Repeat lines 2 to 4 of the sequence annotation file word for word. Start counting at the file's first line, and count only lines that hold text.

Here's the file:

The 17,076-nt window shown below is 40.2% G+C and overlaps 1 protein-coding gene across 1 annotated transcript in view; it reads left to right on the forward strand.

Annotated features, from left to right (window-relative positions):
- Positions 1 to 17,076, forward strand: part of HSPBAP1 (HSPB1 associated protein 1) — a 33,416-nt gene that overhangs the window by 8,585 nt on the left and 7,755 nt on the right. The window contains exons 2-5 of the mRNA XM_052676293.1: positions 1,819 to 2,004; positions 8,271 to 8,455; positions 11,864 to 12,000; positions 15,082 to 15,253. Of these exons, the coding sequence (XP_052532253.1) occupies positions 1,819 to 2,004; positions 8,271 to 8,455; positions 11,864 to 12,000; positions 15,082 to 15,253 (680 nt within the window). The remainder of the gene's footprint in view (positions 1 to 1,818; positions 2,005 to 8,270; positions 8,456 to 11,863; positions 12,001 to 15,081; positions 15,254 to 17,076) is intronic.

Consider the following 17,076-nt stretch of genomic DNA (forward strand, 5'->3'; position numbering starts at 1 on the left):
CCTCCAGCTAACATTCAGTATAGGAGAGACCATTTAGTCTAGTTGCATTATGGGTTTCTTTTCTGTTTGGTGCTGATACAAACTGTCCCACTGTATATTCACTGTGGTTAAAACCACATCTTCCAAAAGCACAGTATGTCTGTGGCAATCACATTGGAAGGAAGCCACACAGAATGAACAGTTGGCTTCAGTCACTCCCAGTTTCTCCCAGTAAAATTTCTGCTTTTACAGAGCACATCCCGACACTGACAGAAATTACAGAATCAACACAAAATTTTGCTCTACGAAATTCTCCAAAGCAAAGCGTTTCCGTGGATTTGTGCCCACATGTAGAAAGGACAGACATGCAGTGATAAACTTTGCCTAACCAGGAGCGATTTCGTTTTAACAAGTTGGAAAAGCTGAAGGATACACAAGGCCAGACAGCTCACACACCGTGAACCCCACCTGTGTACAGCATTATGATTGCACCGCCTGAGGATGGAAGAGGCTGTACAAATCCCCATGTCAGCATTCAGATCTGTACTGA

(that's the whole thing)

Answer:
Annotated features, from left to right (window-relative positions):
- Positions 1 to 17,076, forward strand: part of HSPBAP1 (HSPB1 associated protein 1) — a 33,416-nt gene that overhangs the window by 8,585 nt on the left and 7,755 nt on the right. The window contains exons 2-5 of the mRNA XM_052676293.1: positions 1,819 to 2,004; positions 8,271 to 8,455; positions 11,864 to 12,000; positions 15,082 to 15,253. Of these exons, the coding sequence (XP_052532253.1) occupies positions 1,819 to 2,004; positions 8,271 to 8,455; positions 11,864 to 12,000; positions 15,082 to 15,253 (680 nt within the window). The remainder of the gene's footprint in view (positions 1 to 1,818; positions 2,005 to 8,270; positions 8,456 to 11,863; positions 12,001 to 15,081; positions 15,254 to 17,076) is intronic.

Consider the following 17,076-nt stretch of genomic DNA (forward strand, 5'->3'; position numbering starts at 1 on the left):